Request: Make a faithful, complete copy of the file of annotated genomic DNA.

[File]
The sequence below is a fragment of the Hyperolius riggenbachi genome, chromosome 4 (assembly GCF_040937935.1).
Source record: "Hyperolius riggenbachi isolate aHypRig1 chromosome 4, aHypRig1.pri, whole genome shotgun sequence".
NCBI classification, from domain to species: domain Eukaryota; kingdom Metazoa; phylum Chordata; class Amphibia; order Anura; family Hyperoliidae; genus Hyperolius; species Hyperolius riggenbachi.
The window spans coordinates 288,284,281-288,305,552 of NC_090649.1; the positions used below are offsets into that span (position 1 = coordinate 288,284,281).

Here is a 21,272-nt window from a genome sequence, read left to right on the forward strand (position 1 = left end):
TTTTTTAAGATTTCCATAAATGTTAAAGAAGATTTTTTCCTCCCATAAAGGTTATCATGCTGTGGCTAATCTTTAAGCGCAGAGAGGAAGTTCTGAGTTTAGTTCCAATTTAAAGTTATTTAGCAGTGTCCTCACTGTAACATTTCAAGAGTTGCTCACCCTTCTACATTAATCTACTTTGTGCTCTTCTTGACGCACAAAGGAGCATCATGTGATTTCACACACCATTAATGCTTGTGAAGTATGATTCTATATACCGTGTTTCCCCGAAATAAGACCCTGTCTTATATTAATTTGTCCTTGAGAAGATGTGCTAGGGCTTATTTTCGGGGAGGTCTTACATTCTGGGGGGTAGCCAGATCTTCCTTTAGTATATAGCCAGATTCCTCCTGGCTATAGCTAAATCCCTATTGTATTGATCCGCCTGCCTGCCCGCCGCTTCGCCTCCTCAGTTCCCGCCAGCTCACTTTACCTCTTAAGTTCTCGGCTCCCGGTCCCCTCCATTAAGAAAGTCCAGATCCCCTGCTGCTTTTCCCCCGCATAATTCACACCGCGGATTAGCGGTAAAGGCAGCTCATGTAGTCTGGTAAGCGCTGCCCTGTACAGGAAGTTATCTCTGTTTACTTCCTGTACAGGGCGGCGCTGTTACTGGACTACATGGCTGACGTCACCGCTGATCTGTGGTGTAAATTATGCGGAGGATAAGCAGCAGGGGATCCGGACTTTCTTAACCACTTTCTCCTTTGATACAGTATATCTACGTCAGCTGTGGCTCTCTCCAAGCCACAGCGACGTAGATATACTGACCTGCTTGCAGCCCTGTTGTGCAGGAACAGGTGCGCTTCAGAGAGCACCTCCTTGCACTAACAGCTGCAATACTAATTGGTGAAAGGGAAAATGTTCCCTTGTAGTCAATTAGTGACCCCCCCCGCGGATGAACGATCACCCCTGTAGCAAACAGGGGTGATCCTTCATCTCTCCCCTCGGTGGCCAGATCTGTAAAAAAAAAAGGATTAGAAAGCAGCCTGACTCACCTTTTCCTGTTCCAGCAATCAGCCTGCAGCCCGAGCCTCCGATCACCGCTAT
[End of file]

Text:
The sequence below is a fragment of the Hyperolius riggenbachi genome, chromosome 4 (assembly GCF_040937935.1).
Source record: "Hyperolius riggenbachi isolate aHypRig1 chromosome 4, aHypRig1.pri, whole genome shotgun sequence".
NCBI classification, from domain to species: domain Eukaryota; kingdom Metazoa; phylum Chordata; class Amphibia; order Anura; family Hyperoliidae; genus Hyperolius; species Hyperolius riggenbachi.
The window spans coordinates 288,284,281-288,305,552 of NC_090649.1; the positions used below are offsets into that span (position 1 = coordinate 288,284,281).

Here is a 21,272-nt window from a genome sequence, read left to right on the forward strand (position 1 = left end):
TTTTTTAAGATTTCCATAAATGTTAAAGAAGATTTTTTCCTCCCATAAAGGTTATCATGCTGTGGCTAATCTTTAAGCGCAGAGAGGAAGTTCTGAGTTTAGTTCCAATTTAAAGTTATTTAGCAGTGTCCTCACTGTAACATTTCAAGAGTTGCTCACCCTTCTACATTAATCTACTTTGTGCTCTTCTTGACGCACAAAGGAGCATCATGTGATTTCACACACCATTAATGCTTGTGAAGTATGATTCTATATACCGTGTTTCCCCGAAATAAGACCCTGTCTTATATTAATTTGTCCTTGAGAAGATGTGCTAGGGCTTATTTTCGGGGAGGTCTTACATTCTGGGGGGTAGCCAGATCTTCCTTTAGTATATAGCCAGATTCCTCCTGGCTATAGCTAAATCCCTATTGTATTGATCCGCCTGCCTGCCCGCCGCTTCGCCTCCTCAGTTCCCGCCAGCTCACTTTACCTCTTAAGTTCTCGGCTCCCGGTCCCCTCCATTAAGAAAGTCCAGATCCCCTGCTGCTTTTCCCCCGCATAATTCACACCGCGGATTAGCGGTAAAGGCAGCTCATGTAGTCTGGTAAGCGCTGCCCTGTACAGGAAGTTATCTCTGTTTACTTCCTGTACAGGGCGGCGCTGTTACTGGACTACATGGCTGACGTCACCGCTGATCTGTGGTGTAAATTATGCGGAGGATAAGCAGCAGGGGATCCGGACTTTCTTAACCACTTTCTCCTTTGATACAGTATATCTACGTCAGCTGTGGCTCTCTCCAAGCCACAGCGACGTAGATATACTGACCTGCTTGCAGCCCTGTTGTGCAGGAACAGGTGCGCTTCAGAGAGCACCTCCTTGCACTAACAGCTGCAATACTAATTGGTGAAAGGGAAAATGTTCCCTTGTAGTCAATTAGTGACCCCCCCCGCGGATGAACGATCACCCCTGTAGCAAACAGGGGTGATCCTTCATCTCTCCCCTCGGTGGCCAGATCTGTAAAAAAAAAAGGATTAGAAAGCAGCCTGACTCACCTTTTCCTGTTCCAGCAATCAGCCTGCAGCCCGAGCCTCCGATCACCGCTAT